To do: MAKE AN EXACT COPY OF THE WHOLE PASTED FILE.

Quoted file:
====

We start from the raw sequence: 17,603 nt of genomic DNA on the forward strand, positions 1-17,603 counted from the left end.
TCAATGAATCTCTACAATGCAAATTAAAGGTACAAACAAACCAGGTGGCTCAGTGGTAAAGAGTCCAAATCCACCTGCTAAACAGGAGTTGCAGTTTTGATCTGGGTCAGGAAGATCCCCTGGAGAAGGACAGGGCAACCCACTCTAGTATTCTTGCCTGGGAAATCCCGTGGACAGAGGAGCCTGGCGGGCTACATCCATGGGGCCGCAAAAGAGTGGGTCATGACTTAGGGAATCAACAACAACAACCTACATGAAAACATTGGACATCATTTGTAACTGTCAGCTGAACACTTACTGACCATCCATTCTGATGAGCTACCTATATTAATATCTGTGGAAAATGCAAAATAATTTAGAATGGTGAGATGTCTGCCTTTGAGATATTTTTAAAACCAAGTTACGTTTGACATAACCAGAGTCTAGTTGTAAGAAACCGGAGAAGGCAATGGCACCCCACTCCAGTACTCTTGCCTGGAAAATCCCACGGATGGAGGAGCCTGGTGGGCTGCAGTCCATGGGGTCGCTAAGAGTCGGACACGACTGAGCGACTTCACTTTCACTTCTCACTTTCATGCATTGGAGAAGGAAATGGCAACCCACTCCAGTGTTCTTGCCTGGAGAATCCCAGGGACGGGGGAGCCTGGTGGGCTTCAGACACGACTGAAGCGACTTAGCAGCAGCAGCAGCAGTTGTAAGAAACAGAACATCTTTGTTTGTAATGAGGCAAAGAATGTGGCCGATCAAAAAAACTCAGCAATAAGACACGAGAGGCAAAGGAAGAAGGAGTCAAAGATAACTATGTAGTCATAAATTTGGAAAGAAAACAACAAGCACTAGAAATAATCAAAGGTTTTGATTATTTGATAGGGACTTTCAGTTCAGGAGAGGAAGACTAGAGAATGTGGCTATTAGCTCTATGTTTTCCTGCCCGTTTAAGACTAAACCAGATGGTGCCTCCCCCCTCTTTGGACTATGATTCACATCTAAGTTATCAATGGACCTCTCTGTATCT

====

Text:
We start from the raw sequence: 17,603 nt of genomic DNA on the forward strand, positions 1-17,603 counted from the left end.
TCAATGAATCTCTACAATGCAAATTAAAGGTACAAACAAACCAGGTGGCTCAGTGGTAAAGAGTCCAAATCCACCTGCTAAACAGGAGTTGCAGTTTTGATCTGGGTCAGGAAGATCCCCTGGAGAAGGACAGGGCAACCCACTCTAGTATTCTTGCCTGGGAAATCCCGTGGACAGAGGAGCCTGGCGGGCTACATCCATGGGGCCGCAAAAGAGTGGGTCATGACTTAGGGAATCAACAACAACAACCTACATGAAAACATTGGACATCATTTGTAACTGTCAGCTGAACACTTACTGACCATCCATTCTGATGAGCTACCTATATTAATATCTGTGGAAAATGCAAAATAATTTAGAATGGTGAGATGTCTGCCTTTGAGATATTTTTAAAACCAAGTTACGTTTGACATAACCAGAGTCTAGTTGTAAGAAACCGGAGAAGGCAATGGCACCCCACTCCAGTACTCTTGCCTGGAAAATCCCACGGATGGAGGAGCCTGGTGGGCTGCAGTCCATGGGGTCGCTAAGAGTCGGACACGACTGAGCGACTTCACTTTCACTTCTCACTTTCATGCATTGGAGAAGGAAATGGCAACCCACTCCAGTGTTCTTGCCTGGAGAATCCCAGGGACGGGGGAGCCTGGTGGGCTTCAGACACGACTGAAGCGACTTAGCAGCAGCAGCAGCAGTTGTAAGAAACAGAACATCTTTGTTTGTAATGAGGCAAAGAATGTGGCCGATCAAAAAAACTCAGCAATAAGACACGAGAGGCAAAGGAAGAAGGAGTCAAAGATAACTATGTAGTCATAAATTTGGAAAGAAAACAACAAGCACTAGAAATAATCAAAGGTTTTGATTATTTGATAGGGACTTTCAGTTCAGGAGAGGAAGACTAGAGAATGTGGCTATTAGCTCTATGTTTTCCTGCCCGTTTAAGACTAAACCAGATGGTGCCTCCCCCCTCTTTGGACTATGATTCACATCTAAGTTATCAATGGACCTCTCTGTATCT